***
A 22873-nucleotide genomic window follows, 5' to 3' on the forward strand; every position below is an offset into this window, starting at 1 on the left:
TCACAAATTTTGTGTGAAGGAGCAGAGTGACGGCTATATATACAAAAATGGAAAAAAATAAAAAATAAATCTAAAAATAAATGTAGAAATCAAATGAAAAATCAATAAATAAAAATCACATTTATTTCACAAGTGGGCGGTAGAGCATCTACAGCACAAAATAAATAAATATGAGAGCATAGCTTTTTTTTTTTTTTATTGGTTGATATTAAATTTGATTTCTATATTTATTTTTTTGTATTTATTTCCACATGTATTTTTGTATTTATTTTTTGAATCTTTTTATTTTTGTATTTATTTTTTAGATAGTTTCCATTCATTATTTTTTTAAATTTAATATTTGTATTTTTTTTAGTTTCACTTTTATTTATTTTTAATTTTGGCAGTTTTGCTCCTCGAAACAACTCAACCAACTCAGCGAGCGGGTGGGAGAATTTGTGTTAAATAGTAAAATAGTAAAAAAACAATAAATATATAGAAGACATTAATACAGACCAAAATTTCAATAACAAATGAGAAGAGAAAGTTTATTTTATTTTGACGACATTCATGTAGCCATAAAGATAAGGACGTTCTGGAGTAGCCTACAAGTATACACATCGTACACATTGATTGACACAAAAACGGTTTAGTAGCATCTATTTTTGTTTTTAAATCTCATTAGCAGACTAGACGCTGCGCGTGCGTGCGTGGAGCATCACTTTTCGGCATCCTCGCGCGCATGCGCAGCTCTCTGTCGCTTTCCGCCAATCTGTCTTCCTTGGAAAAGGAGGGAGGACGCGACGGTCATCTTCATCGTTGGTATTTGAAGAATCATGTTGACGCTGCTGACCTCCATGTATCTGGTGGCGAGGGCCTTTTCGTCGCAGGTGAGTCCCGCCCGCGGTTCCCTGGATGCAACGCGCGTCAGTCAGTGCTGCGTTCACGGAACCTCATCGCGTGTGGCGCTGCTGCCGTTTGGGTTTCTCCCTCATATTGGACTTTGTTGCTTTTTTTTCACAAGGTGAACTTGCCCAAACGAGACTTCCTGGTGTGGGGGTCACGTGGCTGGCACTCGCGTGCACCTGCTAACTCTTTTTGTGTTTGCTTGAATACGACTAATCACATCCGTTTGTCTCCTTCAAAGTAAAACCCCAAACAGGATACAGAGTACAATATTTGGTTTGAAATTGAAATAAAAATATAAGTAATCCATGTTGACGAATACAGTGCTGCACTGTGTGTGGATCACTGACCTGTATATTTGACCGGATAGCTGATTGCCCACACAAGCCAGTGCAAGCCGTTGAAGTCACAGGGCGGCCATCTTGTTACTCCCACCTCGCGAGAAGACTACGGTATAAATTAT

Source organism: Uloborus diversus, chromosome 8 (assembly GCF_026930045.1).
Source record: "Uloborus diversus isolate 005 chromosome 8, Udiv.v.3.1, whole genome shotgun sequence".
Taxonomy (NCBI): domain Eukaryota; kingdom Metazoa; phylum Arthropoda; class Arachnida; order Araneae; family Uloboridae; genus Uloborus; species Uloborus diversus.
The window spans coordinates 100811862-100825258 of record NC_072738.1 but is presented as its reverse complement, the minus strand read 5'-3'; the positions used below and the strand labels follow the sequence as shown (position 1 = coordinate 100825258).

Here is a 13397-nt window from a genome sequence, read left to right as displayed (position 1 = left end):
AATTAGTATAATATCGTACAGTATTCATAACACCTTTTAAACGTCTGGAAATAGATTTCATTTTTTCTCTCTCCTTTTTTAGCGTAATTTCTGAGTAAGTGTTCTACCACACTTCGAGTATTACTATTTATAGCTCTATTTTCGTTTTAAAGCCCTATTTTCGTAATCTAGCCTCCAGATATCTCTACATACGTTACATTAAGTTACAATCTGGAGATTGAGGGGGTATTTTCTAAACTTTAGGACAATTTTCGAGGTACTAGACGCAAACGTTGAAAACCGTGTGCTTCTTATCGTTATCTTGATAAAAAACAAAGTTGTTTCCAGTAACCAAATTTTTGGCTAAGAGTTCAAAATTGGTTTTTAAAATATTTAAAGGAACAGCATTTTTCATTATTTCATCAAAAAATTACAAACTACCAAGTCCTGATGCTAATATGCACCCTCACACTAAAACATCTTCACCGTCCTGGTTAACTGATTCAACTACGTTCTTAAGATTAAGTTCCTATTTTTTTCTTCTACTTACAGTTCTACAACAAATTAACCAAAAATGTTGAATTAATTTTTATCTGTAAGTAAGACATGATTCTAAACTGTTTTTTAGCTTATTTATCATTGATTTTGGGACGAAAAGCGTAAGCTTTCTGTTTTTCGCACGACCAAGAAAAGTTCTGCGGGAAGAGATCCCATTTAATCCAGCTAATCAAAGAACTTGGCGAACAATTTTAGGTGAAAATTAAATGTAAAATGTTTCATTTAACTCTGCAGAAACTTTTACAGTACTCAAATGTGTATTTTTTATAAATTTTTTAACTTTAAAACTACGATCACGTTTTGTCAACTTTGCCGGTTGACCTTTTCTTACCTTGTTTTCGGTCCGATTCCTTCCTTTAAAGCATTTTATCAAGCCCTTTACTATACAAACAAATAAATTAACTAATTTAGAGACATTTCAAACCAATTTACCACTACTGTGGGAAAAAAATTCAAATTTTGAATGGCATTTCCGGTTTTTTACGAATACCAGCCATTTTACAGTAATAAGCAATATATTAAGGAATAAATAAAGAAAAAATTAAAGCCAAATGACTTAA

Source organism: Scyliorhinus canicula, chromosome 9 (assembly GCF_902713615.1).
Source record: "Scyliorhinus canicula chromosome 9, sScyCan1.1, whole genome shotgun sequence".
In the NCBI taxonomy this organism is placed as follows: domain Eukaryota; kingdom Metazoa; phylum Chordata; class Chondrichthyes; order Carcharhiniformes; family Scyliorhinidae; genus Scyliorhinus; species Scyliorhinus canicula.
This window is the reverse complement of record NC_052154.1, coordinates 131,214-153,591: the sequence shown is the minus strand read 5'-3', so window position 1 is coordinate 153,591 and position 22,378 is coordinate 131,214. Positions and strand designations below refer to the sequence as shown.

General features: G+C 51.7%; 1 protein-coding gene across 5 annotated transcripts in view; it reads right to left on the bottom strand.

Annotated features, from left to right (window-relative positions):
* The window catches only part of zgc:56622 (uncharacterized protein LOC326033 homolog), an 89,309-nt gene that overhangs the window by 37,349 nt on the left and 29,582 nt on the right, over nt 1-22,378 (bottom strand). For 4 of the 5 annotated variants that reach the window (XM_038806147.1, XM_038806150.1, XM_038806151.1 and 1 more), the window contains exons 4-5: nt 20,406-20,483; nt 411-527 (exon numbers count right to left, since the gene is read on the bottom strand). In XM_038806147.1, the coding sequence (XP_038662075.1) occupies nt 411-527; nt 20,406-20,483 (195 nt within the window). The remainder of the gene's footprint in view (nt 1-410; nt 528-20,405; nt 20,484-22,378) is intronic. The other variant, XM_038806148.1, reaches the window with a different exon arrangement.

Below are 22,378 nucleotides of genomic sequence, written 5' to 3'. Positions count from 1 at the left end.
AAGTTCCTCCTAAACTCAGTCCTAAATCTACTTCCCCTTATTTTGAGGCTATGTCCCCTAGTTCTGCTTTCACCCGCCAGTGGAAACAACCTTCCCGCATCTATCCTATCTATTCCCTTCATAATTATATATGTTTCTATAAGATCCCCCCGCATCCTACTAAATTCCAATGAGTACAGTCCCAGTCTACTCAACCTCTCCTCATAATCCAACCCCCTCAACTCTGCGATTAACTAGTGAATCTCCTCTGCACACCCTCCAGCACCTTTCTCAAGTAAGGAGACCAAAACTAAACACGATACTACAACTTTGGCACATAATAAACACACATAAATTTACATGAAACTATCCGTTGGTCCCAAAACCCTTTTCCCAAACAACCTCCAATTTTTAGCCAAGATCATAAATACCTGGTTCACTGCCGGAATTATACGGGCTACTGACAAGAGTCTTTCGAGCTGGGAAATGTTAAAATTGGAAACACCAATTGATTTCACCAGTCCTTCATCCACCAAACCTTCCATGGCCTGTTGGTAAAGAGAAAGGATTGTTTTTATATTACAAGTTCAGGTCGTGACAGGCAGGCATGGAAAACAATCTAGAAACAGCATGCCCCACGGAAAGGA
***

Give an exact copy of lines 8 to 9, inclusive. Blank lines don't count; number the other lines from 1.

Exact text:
AATTAGTATAATATCGTACAGTATTCATAACACCTTTTAAACGTCTGGAAATAGATTTCATTTTTTCTCTCTCCTTTTTTAGCGTAATTTCTGAGTAAGTGTTCTACCACACTTCGAGTATTACTATTTATAGCTCTATTTTCGTTTTAAAGCCCTATTTTCGTAATCTAGCCTCCAGATATCTCTACATACGTTACATTAAGTTACAATCTGGAGATTGAGGGGGTATTTTCTAAACTTTAGGACAATTTTCGAGGTACTAGACGCAAACGTTGAAAACCGTGTGCTTCTTATCGTTATCTTGATAAAAAACAAAGTTGTTTCCAGTAACCAAATTTTTGGCTAAGAGTTCAAAATTGGTTTTTAAAATATTTAAAGGAACAGCATTTTTCATTATTTCATCAAAAAATTACAAACTACCAAGTCCTGATGCTAATATGCACCCTCACACTAAAACATCTTCACCGTCCTGGTTAACTGATTCAACTACGTTCTTAAGATTAAGTTCCTATTTTTTTCTTCTACTTACAGTTCTACAACAAATTAACCAAAAATGTTGAATTAATTTTTATCTGTAAGTAAGACATGATTCTAAACTGTTTTTTAGCTTATTTATCATTGATTTTGGGACGAAAAGCGTAAGCTTTCTGTTTTTCGCACGACCAAGAAAAGTTCTGCGGGAAGAGATCCCATTTAATCCAGCTAATCAAAGAACTTGGCGAACAATTTTAGGTGAAAATTAAATGTAAAATGTTTCATTTAACTCTGCAGAAACTTTTACAGTACTCAAATGTGTATTTTTTATAAATTTTTTAACTTTAAAACTACGATCACGTTTTGTCAACTTTGCCGGTTGACCTTTTCTTACCTTGTTTTCGGTCCGATTCCTTCCTTTAAAGCATTTTATCAAGCCCTTTACTATACAAACAAATAAATTAACTAATTTAGAGACATTTCAAACCAATTTACCACTACTGTGGGAAAAAAATTCAAATTTTGAATGGCATTTCCGGTTTTTTACGAATACCAGCCATTTTACAGTAATAAGCAATATATTAAGGAATAAATAAAGAAAAAATTAAAGCCAAATGACTTAA

Source organism: Scyliorhinus canicula, chromosome 9 (assembly GCF_902713615.1).